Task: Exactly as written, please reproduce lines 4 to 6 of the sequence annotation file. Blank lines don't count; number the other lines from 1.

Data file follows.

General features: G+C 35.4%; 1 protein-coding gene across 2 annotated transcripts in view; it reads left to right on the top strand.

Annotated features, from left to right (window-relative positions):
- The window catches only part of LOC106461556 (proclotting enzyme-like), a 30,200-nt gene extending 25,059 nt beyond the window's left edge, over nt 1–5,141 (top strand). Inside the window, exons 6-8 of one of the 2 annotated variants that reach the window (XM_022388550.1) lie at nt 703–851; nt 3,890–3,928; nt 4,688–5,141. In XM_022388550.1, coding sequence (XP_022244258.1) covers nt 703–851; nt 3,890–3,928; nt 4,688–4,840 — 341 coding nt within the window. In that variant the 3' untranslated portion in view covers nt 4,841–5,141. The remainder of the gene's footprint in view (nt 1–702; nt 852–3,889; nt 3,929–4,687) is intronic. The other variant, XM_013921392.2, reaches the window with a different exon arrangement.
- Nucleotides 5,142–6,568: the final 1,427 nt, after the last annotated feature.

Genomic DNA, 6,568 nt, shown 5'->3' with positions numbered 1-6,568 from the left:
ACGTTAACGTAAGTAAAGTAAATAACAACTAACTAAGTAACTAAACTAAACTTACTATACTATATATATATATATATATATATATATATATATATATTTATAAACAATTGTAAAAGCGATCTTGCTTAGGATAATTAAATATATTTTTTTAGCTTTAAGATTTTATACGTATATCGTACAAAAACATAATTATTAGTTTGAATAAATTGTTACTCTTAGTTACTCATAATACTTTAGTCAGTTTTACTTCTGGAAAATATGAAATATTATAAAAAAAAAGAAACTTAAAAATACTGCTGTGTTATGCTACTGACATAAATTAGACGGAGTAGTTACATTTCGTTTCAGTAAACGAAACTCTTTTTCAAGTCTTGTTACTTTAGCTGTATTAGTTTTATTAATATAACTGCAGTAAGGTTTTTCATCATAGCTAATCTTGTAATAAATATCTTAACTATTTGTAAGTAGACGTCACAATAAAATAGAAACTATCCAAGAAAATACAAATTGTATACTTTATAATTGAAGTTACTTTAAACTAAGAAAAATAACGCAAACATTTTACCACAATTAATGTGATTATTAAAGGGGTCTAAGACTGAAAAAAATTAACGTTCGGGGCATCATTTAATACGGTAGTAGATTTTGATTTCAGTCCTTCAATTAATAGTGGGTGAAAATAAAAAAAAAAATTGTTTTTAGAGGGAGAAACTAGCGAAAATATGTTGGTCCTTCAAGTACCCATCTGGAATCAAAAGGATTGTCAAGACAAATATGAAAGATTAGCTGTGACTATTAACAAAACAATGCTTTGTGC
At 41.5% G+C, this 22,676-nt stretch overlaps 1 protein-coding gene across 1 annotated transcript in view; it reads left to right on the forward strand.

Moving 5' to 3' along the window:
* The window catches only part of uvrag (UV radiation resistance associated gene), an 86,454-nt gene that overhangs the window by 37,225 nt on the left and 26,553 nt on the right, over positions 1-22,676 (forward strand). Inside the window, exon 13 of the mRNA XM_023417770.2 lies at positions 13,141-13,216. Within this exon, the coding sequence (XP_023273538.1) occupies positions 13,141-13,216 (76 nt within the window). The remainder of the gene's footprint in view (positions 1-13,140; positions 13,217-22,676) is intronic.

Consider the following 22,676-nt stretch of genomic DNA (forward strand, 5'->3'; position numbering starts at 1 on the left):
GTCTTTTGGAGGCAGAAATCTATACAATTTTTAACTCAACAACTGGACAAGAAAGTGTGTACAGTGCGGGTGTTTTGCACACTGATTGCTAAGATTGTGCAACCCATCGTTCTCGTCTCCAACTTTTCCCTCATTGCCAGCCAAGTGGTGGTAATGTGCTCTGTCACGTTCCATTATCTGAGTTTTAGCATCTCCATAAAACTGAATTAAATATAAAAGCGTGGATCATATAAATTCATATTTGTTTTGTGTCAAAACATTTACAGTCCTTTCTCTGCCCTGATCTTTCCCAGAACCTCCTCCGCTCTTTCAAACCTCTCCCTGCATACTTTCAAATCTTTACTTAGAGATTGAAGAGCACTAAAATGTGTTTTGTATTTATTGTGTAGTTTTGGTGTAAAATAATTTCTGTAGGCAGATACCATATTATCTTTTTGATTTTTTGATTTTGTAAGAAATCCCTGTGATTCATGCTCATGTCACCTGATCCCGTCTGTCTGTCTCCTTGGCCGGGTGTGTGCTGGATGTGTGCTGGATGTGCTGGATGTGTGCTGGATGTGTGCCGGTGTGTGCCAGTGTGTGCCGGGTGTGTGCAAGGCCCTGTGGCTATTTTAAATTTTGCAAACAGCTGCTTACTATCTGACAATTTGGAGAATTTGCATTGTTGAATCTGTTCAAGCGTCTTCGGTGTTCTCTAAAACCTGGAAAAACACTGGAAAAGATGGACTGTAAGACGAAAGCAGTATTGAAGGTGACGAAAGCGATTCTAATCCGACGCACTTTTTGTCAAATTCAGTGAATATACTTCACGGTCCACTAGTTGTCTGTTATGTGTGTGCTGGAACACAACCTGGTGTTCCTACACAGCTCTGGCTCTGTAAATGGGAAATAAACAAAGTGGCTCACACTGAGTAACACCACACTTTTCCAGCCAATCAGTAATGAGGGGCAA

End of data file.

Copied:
- Nucleotides 5,142–6,568: the final 1,427 nt, after the last annotated feature.

Genomic DNA, 6,568 nt, shown 5'->3' with positions numbered 1-6,568 from the left:
ACGTTAACGTAAGTAAAGTAAATAACAACTAACTAAGTAACTAAACTAAACTTACTATACTATATATATATATATATATATATATATATATATATATTTATAAACAATTGTAAAAGCGATCTTGCTTAGGATAATTAAATATATTTTTTTAGCTTTAAGATTTTATACGTATATCGTACAAAAACATAATTATTAGTTTGAATAAATTGTTACTCTTAGTTACTCATAATACTTTAGTCAGTTTTACTTCTGGAAAATATGAAATATTATAAAAAAAAAGAAACTTAAAAATACTGCTGTGTTATGCTACTGACATAAATTAGACGGAGTAGTTACATTTCGTTTCAGTAAACGAAACTCTTTTTCAAGTCTTGTTACTTTAGCTGTATTAGTTTTATTAATATAACTGCAGTAAGGTTTTTCATCATAGCTAATCTTGTAATAAATATCTTAACTATTTGTAAGTAGACGTCACAATAAAATAGAAACTATCCAAGAAAATACAAATTGTATACTTTATAATTGAAGTTACTTTAAACTAAGAAAAATAACGCAAACATTTTACCACAATTAATGTGATTATTAAAGGGGTCTAAGACTGAAAAAAATTAACGTTCGGGGCATCATTTAATACGGTAGTAGATTTTGATTTCAGTCCTTCAATTAATAGTGGGTGAAAATAAAAAAAAAAATTGTTTTTAGAGGGAGAAACTAGCGAAAATATGTTGGTCCTTCAAGTACCCATCTGGAATCAAAAGGATTGTCAAGACAAATATGAAAGATTAGCTGTGACTATTAACAAAACAATGCTTTGTGC